Continuing to Serve the World: IPSL After Americorps
Today’s guest post comes to us from Kimberly Ligon (AmeriCorps NCCC ’09), and current Masters in International Development and Service student with the IPSL program. IPSL is a national education partner of AmeriCorps Alums.
I was a member of AmeriCorps NCCC Class XV Denver Campus. For those 10 months of my life I traveled with the same 10 members, moving every 2 months onto a new project. During my time in NCCC, I canvassed communities in Galveston, Texas after the disaster of Hurricane Ike. I worked on wildfire prevention in the small community of Crown King, Arizona. I also served on Habitat for Humanity projects in Thibodaux, Louisiana, and Mobile, Alabama. After AmeriCorps, I was a veterinary assistant in an animal hospital for 3 years, but there was always something missing. I missed the interaction with people; volunteering side by side helping to build and protect communities, striving to make communities across America better in any small way possible. And as I realized how much I needed to go back to community work, the IPSL program came into my life. The IPSL Masters in International Development and Service can be and has been for me the perfect continuation of AmeriCorps.
I am now in the beginning of the third semester of the IPSL Masters in Development and Service Program. In these past three semesters, I have studied and learned about a vast array of topics and issues facing our planet, including: the effects of globalization across the world; ethical development practices; how to improve communication between cultures; and more. But I have not only been learning, I have been working side by side in every community the program has taken us to.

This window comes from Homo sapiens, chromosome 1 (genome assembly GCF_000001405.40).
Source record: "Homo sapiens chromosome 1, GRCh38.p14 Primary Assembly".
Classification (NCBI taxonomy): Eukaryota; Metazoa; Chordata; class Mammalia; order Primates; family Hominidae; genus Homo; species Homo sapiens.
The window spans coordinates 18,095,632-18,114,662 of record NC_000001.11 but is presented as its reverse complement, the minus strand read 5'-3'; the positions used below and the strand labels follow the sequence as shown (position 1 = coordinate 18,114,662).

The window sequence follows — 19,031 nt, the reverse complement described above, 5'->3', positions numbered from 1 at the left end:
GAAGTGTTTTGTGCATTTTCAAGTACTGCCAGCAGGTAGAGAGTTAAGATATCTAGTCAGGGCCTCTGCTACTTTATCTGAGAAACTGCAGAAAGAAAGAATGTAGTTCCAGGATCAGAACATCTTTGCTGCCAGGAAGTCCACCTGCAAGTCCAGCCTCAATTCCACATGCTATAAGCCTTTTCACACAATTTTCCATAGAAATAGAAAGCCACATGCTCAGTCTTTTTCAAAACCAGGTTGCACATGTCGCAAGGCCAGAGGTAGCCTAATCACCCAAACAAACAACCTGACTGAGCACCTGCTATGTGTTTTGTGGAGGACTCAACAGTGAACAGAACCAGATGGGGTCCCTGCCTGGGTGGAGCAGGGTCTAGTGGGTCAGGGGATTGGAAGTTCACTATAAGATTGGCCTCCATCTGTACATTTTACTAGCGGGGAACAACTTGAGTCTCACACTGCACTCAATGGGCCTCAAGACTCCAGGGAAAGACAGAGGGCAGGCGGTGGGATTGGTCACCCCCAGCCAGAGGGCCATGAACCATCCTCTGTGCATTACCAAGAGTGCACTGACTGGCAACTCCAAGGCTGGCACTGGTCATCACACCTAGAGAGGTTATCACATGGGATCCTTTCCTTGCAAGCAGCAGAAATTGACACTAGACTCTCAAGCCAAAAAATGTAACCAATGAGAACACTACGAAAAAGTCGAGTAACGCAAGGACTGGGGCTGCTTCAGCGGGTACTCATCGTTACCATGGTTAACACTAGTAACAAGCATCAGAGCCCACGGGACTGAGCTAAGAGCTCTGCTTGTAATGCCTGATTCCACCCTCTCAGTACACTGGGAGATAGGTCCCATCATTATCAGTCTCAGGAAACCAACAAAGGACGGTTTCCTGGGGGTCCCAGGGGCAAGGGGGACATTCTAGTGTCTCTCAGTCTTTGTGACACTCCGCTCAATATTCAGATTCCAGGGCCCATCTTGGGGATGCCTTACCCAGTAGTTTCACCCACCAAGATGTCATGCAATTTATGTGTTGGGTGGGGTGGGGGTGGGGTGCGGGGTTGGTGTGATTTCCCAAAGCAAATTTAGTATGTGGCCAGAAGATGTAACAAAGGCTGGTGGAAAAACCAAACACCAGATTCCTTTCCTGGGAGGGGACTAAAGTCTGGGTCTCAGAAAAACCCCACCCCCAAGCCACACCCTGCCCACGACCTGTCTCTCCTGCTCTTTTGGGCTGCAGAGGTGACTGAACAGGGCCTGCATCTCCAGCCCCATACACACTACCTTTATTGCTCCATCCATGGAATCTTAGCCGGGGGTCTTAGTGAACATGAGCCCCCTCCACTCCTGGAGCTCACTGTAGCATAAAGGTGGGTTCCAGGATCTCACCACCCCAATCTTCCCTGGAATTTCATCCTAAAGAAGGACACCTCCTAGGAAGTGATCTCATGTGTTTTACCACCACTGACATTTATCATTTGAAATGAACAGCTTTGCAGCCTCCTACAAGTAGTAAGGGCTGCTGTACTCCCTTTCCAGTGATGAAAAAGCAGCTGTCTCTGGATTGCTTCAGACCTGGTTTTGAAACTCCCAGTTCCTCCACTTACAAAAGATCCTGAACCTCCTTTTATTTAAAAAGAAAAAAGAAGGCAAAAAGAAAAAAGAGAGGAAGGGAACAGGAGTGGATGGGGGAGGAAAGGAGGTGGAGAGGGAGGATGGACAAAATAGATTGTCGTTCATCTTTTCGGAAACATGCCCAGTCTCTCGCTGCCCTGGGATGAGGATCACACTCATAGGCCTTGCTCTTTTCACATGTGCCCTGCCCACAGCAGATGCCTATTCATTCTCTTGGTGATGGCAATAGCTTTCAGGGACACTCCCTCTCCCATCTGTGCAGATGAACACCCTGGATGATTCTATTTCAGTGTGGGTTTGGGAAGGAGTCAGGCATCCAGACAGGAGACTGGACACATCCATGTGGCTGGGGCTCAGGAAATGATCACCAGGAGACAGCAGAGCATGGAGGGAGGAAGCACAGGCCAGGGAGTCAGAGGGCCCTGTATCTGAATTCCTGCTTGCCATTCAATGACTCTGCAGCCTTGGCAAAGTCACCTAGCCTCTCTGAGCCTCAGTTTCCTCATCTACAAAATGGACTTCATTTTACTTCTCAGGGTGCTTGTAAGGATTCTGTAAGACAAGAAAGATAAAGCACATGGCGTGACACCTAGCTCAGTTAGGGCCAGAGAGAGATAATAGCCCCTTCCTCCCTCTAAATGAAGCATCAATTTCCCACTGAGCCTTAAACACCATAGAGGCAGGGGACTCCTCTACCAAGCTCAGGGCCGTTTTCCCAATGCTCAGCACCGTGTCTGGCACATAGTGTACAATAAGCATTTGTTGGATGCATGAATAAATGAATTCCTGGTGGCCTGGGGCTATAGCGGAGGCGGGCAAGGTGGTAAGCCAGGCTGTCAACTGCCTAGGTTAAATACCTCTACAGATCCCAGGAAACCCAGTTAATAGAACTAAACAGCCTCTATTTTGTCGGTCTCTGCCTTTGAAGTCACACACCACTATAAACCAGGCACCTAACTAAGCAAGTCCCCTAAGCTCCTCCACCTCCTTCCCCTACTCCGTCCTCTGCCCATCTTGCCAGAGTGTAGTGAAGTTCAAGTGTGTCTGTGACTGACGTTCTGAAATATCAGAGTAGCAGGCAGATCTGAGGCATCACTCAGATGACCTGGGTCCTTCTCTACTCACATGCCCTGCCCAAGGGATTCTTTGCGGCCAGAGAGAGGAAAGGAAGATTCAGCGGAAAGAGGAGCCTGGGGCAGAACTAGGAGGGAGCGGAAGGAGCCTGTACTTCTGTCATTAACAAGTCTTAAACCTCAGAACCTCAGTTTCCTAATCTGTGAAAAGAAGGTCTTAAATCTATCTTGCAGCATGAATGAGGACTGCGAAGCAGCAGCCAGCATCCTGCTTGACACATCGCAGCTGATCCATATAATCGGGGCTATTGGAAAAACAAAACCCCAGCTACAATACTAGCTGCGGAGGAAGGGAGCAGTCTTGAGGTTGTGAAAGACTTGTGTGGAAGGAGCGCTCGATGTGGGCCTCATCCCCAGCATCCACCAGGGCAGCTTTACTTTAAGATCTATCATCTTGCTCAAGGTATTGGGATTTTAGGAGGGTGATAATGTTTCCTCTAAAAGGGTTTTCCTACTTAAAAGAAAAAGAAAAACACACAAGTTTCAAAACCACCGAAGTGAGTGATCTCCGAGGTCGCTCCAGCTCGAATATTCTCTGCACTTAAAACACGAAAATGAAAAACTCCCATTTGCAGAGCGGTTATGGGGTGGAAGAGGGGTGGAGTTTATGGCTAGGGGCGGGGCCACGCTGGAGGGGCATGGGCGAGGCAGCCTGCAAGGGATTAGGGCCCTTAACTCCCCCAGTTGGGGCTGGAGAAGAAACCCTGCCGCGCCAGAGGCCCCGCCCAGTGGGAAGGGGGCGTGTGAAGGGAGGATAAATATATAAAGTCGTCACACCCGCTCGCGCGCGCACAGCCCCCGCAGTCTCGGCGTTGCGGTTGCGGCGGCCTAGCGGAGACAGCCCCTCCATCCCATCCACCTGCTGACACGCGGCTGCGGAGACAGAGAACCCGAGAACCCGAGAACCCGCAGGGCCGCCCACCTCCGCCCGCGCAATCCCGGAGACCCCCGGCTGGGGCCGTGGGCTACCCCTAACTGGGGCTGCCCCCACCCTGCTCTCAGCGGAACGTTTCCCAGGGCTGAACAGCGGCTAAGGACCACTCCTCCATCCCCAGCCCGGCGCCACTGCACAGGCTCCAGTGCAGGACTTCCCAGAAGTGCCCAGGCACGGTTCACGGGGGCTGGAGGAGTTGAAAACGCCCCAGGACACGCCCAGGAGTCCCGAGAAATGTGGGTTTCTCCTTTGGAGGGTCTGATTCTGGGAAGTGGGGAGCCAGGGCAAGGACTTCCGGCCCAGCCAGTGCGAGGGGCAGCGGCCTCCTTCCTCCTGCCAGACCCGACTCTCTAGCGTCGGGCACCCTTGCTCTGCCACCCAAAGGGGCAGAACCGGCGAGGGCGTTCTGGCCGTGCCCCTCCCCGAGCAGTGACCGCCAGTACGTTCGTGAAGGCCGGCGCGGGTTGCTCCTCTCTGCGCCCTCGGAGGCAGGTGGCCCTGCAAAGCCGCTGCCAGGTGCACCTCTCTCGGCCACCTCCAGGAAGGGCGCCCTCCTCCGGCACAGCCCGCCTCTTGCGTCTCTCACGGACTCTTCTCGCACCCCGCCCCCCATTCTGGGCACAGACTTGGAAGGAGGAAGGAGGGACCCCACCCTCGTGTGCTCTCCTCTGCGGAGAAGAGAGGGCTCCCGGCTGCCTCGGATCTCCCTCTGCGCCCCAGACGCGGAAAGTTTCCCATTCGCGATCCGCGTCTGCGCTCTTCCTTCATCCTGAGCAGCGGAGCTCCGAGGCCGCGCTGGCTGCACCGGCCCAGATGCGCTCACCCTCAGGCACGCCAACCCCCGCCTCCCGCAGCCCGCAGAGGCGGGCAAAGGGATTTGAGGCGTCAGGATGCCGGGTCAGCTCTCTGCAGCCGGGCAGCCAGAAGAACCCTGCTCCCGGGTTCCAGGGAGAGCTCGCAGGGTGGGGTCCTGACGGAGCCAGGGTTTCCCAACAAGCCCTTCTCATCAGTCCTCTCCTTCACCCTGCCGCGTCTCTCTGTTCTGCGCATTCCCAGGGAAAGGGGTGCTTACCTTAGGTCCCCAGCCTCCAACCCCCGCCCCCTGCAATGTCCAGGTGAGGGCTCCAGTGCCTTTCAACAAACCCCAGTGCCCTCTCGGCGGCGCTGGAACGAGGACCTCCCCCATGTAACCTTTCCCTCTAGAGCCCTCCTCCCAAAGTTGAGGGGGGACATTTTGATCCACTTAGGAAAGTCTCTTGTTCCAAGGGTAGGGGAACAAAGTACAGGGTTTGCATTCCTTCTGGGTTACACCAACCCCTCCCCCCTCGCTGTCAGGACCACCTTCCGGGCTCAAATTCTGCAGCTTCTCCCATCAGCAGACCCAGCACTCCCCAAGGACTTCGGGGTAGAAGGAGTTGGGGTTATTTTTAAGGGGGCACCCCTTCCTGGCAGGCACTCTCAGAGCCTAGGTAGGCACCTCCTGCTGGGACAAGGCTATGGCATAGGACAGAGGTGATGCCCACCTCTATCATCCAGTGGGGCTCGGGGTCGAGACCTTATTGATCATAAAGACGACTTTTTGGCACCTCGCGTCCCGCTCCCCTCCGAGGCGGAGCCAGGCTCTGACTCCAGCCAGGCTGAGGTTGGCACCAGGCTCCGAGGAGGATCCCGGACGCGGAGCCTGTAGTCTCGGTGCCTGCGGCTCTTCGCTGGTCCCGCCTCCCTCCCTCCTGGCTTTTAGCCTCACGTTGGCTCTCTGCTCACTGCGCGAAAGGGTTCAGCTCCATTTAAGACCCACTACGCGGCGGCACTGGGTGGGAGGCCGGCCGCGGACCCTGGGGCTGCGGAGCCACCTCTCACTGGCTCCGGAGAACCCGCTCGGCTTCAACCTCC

I have collaborated with the organization Oregon Volunteers to examine Oregon’s preparation for volunteers in disasters on a county wide basis. In Italy, I served with a start-up organization aiming to create a space for immigrants to be given food and assistance, and to be taught how to work in agricultural industries and in cooking professions. This organization also placed a high value on the importance of inexpensive, quality, healthy foods. In Italy I was also privileged to join the organization Miserecordia, an entirely volunteer based health and ambulance service, where I helped to transport elderly patients to and from hospital and rehab appointments. And now I am in Ecuador and though I have not begun my service placement, I will most likely be volunteering on the Galapagos Islands with the Charles Darwin Foundation working on their visiting scientists program.
What is special about the IPSL program is that it’s not just learning in the classroom, its learning in the field. It’s working side by side in the community seeing what practices work and what could be improved. It’s learning from my new “team,” my cohort of classmates, with all our varying interests in the development world. In AmeriCorps NCCC, I began my community work and developed a desire to continue such work, especially in the interest of disaster preparation and relief. With IPSL, I have taken these interests and examined them further. I have learned better practices in development and have seen organizations across the world in action. I hope to take my interests and my new knowledge into the workplace, where I hope and believe that I will have a career where I can work with and inside communities to improve development across the world.